Paris (AFP) – Global warming is driving the tropical canopies’ leafy greens to temperatures close to where they can no longer convert sunlight and carbon dioxide into energy, a study published Thursday reported, threatening total collapse if the thermometer continues to rise.
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The study, published in the journal Nature, reports that a small percentage of upper canopy leaves actually exceed this threshold, reaching temperatures so high — more than 47 degrees Celsius — that they inhibit photosynthesis.
The researchers said some leaves currently exceed critical temperatures only 0.01% of the time, but the effects could build up quickly because leaves heat up faster than air.
“You’re heating the air by two to three degrees and the actual top temperature of these leaves goes up by eight degrees,” lead author Christopher Doughty of Northern Arizona University told reporters.
He said that if the average surface temperature of tropical forests rises by 4 degrees Celsius above current levels – which is widely considered a worst-case scenario – “we anticipate the potential for complete leaf death”.
The new research indicates that leaf death could become a new factor in the projected “tipping point” where tropical forests due to climate change and deforestation transition to savanna-like landscapes.
The study predicted that if air temperatures increased inexorably by 0.03°C annually, mass deaths among parachutes could occur in just over a century.
Doughty and his team used data from NASA’s ECOSTRESS satellite — designed to measure plant temperatures — that has been validated by ground-based observations, which rely in part on sensors attached to individual leaves.
Increased tree death
Scientists cautioned that there is still uncertainty about how high leaf temperatures will affect the forest as a whole.
“Believe it or not, we don’t know a lot about why trees die,” said co-author Gregory Goldsmith of Chapman University.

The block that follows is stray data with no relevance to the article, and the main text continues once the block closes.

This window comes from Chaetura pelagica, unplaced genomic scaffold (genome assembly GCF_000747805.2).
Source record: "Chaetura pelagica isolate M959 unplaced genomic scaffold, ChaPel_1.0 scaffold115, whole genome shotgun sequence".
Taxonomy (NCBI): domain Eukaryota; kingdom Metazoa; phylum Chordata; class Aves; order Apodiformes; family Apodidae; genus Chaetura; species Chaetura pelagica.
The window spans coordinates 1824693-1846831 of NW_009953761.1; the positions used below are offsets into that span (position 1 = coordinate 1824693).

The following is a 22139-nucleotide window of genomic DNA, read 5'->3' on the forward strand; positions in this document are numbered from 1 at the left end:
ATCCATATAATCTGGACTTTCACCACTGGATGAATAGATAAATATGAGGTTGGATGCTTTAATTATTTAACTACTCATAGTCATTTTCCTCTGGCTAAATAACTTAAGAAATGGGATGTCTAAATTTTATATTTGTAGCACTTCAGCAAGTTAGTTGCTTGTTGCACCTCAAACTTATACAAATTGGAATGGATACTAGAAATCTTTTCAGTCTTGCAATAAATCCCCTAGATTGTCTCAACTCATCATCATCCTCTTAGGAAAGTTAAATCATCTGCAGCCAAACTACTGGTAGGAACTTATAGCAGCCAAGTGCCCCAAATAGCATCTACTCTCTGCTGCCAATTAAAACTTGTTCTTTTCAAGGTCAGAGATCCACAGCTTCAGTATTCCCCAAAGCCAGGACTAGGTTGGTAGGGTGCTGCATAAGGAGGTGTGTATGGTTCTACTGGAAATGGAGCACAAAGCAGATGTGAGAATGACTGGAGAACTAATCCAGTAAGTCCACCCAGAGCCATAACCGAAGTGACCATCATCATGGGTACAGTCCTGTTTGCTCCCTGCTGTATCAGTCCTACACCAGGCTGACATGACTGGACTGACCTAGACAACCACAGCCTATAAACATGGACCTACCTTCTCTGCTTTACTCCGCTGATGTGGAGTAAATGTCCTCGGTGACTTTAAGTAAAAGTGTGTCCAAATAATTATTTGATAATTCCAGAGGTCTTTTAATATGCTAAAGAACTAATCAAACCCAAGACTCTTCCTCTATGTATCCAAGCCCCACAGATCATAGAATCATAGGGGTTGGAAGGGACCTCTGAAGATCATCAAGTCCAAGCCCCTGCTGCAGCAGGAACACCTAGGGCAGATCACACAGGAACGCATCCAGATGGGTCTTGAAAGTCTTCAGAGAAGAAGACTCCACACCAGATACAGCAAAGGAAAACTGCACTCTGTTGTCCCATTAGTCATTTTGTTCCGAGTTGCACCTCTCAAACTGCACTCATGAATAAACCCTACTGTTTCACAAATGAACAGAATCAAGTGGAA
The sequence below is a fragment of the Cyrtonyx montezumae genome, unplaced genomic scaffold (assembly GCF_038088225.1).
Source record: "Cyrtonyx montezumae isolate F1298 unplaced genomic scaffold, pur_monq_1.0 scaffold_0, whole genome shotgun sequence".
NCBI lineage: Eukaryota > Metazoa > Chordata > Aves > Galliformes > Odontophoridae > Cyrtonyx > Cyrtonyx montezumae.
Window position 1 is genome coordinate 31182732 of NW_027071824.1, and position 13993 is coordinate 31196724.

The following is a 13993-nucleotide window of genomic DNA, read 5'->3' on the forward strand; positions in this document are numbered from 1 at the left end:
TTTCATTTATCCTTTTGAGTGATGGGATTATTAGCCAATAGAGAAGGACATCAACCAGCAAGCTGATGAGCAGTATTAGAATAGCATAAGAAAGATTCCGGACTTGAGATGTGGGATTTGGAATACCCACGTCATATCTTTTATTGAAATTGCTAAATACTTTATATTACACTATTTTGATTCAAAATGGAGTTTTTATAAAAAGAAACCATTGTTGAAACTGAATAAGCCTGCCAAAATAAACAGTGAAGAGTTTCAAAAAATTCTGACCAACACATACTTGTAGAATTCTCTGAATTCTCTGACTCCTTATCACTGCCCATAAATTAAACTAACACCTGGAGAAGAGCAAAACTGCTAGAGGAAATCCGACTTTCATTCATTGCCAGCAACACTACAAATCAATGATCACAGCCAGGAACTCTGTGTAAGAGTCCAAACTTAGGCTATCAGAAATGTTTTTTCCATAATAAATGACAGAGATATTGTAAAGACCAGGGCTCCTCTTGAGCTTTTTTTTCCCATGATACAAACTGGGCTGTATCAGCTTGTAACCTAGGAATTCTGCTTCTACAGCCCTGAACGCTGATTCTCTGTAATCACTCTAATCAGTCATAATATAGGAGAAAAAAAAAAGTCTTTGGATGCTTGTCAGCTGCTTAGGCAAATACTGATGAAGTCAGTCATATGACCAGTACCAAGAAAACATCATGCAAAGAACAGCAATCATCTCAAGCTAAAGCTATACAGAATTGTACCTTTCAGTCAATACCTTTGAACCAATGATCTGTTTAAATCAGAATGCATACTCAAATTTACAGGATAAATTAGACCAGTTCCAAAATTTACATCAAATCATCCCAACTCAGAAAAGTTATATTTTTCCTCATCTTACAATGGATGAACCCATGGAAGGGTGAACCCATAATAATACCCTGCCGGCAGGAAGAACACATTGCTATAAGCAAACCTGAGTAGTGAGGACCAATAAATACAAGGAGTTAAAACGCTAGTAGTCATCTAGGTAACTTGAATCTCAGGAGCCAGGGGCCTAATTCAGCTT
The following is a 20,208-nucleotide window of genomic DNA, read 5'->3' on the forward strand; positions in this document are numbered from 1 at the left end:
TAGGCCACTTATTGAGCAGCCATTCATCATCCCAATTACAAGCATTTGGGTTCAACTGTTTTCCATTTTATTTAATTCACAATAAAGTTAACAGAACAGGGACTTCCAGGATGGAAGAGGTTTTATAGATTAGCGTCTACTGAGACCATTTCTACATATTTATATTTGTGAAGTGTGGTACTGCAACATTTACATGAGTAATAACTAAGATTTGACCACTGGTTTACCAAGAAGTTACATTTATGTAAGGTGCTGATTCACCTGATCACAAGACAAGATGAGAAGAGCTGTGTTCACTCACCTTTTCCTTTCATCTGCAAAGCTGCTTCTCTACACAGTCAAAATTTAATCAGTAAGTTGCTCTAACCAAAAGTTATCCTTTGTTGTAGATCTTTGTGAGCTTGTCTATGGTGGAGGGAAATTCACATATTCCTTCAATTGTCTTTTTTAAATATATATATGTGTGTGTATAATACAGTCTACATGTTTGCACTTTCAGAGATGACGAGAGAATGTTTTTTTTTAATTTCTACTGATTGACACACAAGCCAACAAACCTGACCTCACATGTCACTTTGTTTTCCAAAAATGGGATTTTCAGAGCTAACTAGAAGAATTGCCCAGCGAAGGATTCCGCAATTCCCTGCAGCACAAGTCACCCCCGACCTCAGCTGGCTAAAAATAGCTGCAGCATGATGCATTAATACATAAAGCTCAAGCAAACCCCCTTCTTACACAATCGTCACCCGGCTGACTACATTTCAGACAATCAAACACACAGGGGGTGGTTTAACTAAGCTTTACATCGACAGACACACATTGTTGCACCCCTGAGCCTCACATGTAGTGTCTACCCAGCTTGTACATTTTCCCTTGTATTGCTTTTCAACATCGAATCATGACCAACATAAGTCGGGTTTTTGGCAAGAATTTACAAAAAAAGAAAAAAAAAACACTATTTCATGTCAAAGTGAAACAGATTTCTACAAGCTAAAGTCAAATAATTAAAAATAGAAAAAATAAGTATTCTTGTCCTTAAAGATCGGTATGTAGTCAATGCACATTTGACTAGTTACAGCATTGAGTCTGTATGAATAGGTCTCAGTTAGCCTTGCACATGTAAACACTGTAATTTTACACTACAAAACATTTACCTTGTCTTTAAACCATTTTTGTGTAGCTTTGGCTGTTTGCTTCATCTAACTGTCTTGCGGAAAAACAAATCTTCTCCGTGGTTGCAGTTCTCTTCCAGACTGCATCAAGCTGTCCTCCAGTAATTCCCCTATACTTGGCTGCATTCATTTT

He said it didn’t take a scientist to know that when a tree loses its roots, it dies.
But the interactions and feedbacks between heat and drought – and water and temperature – on tree health in general are not clear.
Total leaf death may not necessarily mean the complete death of the tree.
The critical temperature at which leaves turn brown and die may also vary across species, depending on the size and thickness of their leaves and the breadth of their canopy.
But there are already worrying signs. And in the Amazon, where temperatures are higher than in other tropical forests, the rate of tree death has increased in recent decades.
“The Amazon region is currently experiencing higher levels of deaths than central Africa, and that may be due to the high temperatures we have seen there,” Doughty said.
It has also been shown that increased forest fragmentation due to deforestation makes remaining forest areas warmer.
Tropical biomes contain 45% of the Earth’s forests, and play a large role in absorbing human-caused carbon pollution.
It also harbors half or more of the world’s plant biodiversity, with at least 40,000 different tree species, according to the Intergovernmental Panel on Climate Change (IPCC).
The fact that some leaves are overheating at current temperatures is “a canary in a coal mine,” said lead researcher Joshua Fisher, from Chapman University.
“You want to be able to detect something that’s going on before it becomes widespread,” he said.
“The fact that we can do that now gives us the ability to do something as a collective community.”
Scientists not involved in the study said it should serve as a warning that nature’s ability to adapt to climate change has limits.
“It is true that trees and other plant species can absorb emissions and provide cooling,” said Leslie Mabon, Lecturer in Ecosystems at the Open University.
“However, this study demonstrates that without concerted action by humans to reduce emissions and limit global warming at the same time as protecting and enhancing nature, some of nature’s functions may begin to break down at higher temperatures.”
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